The Educational System against the Safeguarding of Intangible Cultural Heritage in Africa: Case of the Far North Region of Cameroon (working title)
Supervisor: Prof. Marie-Theres Albert
After the arguable independence the respective colonial educational system has been introduced into most African countries regardless the existing local cultures and epistemology. In Cameroon for instance this led decades later to a discrepant society that systematically ostracizes non-scholars. Opinions differ. On the one side the “school” is the key to the future and a great intercultural contribution to bring the multilingual and multicultural entities together. On the other side it is considered as an adroitly method to extinguish the heritage, an act of depersonalization fruit of a brain washing process, because the scholars are trained to refute the local epistemology.
In this century whereby globalization blurs national borders and technology accelerates time and masks distance, what should be considered as intangible cultural heritage that survived evolution and/or resisted destruction? What is the state of its knowledge and practice at the end of secondary school? How does it impact the expression of the cultural identity? What inclusive educational system - the pedagogy, the curriculum and the language - could both tackle the underdevelopment problem and global challenges? Addressing those questions is the aim this research.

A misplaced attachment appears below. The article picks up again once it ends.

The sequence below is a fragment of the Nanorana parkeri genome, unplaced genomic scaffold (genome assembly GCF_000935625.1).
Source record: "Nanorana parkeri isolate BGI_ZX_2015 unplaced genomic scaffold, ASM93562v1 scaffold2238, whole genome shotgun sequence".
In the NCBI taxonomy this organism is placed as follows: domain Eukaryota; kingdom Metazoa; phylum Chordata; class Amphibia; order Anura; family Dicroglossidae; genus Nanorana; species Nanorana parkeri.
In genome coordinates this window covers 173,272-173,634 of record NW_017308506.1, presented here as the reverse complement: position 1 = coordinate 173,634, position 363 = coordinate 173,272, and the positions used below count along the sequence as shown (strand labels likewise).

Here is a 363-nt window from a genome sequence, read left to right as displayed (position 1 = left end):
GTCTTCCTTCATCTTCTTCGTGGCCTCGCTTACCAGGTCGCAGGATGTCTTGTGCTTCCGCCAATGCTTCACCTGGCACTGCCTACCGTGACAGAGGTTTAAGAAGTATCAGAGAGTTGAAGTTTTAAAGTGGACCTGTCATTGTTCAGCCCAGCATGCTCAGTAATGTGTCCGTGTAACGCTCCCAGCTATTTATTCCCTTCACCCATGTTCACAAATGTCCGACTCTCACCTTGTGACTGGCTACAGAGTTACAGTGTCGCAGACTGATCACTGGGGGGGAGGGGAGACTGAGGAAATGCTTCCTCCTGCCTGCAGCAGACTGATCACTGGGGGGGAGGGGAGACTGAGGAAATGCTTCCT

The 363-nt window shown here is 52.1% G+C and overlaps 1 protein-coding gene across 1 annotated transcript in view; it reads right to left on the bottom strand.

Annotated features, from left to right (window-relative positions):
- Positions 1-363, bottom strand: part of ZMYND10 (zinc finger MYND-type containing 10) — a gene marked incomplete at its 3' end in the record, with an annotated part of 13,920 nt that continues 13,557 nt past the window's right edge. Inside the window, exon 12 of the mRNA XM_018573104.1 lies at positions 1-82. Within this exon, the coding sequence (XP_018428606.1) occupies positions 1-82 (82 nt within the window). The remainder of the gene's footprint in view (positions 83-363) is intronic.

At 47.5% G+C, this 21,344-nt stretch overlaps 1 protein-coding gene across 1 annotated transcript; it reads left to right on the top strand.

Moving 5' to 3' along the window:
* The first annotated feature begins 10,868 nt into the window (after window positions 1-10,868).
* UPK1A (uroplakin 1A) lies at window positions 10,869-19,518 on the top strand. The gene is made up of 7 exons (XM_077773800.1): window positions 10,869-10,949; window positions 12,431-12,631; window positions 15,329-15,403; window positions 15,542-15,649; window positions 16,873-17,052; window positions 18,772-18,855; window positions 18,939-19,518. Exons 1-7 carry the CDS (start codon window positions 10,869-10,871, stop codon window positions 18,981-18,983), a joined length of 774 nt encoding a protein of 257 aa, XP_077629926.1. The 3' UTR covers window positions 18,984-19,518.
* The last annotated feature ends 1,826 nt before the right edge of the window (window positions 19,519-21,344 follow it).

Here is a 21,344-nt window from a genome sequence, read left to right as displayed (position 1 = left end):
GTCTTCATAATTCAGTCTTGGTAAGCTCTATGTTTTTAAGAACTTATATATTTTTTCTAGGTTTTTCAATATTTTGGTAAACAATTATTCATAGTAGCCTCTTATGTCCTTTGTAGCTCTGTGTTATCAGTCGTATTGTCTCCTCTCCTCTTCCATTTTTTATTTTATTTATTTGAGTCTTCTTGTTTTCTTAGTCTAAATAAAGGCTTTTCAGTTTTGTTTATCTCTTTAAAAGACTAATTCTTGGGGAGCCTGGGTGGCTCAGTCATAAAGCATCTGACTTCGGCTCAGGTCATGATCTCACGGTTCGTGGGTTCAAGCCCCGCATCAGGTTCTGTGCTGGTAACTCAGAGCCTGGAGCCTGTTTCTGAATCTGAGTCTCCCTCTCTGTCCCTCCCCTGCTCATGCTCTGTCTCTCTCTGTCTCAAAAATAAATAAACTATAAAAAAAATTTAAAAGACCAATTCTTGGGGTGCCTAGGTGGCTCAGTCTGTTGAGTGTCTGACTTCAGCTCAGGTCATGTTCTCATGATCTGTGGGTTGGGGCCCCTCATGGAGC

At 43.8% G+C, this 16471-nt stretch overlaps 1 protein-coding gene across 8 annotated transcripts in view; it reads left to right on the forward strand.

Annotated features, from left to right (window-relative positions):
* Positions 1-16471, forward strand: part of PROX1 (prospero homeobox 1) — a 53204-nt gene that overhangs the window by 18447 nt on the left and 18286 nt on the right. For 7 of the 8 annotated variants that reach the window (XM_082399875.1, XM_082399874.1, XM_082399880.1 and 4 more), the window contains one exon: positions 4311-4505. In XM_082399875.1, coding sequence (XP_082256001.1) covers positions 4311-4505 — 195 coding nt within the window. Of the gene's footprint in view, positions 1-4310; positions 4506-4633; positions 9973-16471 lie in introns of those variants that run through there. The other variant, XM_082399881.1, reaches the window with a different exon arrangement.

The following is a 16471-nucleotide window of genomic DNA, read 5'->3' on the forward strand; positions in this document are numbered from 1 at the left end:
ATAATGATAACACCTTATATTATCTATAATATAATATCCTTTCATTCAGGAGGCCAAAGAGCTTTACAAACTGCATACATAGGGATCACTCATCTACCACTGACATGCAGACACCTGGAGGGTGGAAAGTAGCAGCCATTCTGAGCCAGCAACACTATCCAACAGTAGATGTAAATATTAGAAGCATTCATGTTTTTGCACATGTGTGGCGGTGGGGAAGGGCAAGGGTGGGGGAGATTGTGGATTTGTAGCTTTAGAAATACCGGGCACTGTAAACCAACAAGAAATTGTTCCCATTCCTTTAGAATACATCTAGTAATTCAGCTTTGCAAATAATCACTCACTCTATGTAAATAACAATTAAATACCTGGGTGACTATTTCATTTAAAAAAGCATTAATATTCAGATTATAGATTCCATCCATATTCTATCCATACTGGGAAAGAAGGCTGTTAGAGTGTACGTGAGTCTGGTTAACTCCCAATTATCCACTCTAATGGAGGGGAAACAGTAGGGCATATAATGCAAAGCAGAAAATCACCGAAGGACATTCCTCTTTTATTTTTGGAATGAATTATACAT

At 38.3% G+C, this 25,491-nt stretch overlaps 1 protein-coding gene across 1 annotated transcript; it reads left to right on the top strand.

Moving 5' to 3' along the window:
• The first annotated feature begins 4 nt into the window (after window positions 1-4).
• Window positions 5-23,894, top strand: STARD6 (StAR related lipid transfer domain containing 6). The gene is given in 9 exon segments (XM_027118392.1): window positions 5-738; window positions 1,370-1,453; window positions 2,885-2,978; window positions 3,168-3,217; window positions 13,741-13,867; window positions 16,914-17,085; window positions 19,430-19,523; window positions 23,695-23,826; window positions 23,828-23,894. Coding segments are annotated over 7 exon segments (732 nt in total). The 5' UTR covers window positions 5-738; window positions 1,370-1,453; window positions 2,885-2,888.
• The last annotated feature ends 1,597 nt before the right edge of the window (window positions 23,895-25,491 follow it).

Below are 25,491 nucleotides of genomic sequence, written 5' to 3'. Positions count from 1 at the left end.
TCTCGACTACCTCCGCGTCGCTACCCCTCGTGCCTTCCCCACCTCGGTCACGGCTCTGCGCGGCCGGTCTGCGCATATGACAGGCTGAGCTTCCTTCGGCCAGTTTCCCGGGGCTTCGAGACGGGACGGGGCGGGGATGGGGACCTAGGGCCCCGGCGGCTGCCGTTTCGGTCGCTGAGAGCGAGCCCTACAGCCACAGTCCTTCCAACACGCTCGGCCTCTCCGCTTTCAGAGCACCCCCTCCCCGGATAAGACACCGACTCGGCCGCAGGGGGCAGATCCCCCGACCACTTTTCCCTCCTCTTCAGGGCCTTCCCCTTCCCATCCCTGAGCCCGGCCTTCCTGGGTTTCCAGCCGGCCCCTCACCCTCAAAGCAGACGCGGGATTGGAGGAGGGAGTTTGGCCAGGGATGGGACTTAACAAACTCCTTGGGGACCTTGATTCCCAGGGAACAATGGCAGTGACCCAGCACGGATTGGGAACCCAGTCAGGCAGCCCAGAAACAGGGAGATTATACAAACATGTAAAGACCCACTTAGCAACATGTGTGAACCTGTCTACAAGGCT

Abdel Kader Barounga obtained a Bachelor in Psychology and broke off a two years Master study in Social Psychology at the University of Yaoundé I (Cameroon). After further trainings and works in Morocco and Denmark he obtained a European Master in Intercultural Education at Free University of Berlin, then a Master of Business Administration in CSR and NGO Management at University of Applied Science of Bonn-Rhine-Sieg. In 2013 he became a PhD candidate in Heritage Studies at BTU Cottbus-Senftenberg.